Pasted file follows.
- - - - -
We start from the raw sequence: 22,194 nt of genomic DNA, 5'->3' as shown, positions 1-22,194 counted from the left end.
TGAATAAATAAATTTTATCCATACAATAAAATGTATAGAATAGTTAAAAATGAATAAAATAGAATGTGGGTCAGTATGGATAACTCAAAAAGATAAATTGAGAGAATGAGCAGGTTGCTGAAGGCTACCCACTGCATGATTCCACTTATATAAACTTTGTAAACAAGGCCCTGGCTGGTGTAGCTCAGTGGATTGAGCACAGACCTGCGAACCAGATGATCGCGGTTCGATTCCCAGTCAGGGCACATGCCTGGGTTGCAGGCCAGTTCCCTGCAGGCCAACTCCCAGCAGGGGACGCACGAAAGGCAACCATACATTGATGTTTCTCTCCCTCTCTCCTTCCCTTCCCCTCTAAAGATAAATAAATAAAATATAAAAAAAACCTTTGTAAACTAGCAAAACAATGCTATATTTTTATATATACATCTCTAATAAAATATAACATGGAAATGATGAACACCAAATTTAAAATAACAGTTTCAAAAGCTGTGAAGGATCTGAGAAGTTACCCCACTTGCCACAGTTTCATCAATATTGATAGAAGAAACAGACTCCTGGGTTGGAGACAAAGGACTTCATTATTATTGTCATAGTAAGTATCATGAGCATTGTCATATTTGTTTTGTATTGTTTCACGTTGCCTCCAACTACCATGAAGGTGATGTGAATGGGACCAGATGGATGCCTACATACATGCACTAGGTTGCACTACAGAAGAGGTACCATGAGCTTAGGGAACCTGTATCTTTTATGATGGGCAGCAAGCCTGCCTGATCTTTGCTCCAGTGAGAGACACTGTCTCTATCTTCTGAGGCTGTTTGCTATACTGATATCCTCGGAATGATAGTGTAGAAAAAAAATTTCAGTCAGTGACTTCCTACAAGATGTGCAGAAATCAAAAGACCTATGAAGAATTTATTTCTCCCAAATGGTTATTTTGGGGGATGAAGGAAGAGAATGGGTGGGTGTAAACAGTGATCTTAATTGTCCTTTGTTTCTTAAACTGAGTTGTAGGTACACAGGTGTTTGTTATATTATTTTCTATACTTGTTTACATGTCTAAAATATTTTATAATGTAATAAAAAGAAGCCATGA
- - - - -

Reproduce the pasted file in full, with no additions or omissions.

We start from the raw sequence: 22,194 nt of genomic DNA, 5'->3' as shown, positions 1-22,194 counted from the left end.
TGAATAAATAAATTTTATCCATACAATAAAATGTATAGAATAGTTAAAAATGAATAAAATAGAATGTGGGTCAGTATGGATAACTCAAAAAGATAAATTGAGAGAATGAGCAGGTTGCTGAAGGCTACCCACTGCATGATTCCACTTATATAAACTTTGTAAACAAGGCCCTGGCTGGTGTAGCTCAGTGGATTGAGCACAGACCTGCGAACCAGATGATCGCGGTTCGATTCCCAGTCAGGGCACATGCCTGGGTTGCAGGCCAGTTCCCTGCAGGCCAACTCCCAGCAGGGGACGCACGAAAGGCAACCATACATTGATGTTTCTCTCCCTCTCTCCTTCCCTTCCCCTCTAAAGATAAATAAATAAAATATAAAAAAAACCTTTGTAAACTAGCAAAACAATGCTATATTTTTATATATACATCTCTAATAAAATATAACATGGAAATGATGAACACCAAATTTAAAATAACAGTTTCAAAAGCTGTGAAGGATCTGAGAAGTTACCCCACTTGCCACAGTTTCATCAATATTGATAGAAGAAACAGACTCCTGGGTTGGAGACAAAGGACTTCATTATTATTGTCATAGTAAGTATCATGAGCATTGTCATATTTGTTTTGTATTGTTTCACGTTGCCTCCAACTACCATGAAGGTGATGTGAATGGGACCAGATGGATGCCTACATACATGCACTAGGTTGCACTACAGAAGAGGTACCATGAGCTTAGGGAACCTGTATCTTTTATGATGGGCAGCAAGCCTGCCTGATCTTTGCTCCAGTGAGAGACACTGTCTCTATCTTCTGAGGCTGTTTGCTATACTGATATCCTCGGAATGATAGTGTAGAAAAAAAATTTCAGTCAGTGACTTCCTACAAGATGTGCAGAAATCAAAAGACCTATGAAGAATTTATTTCTCCCAAATGGTTATTTTGGGGGATGAAGGAAGAGAATGGGTGGGTGTAAACAGTGATCTTAATTGTCCTTTGTTTCTTAAACTGAGTTGTAGGTACACAGGTGTTTGTTATATTATTTTCTATACTTGTTTACATGTCTAAAATATTTTATAATGTAATAAAAAGAAGCCATGA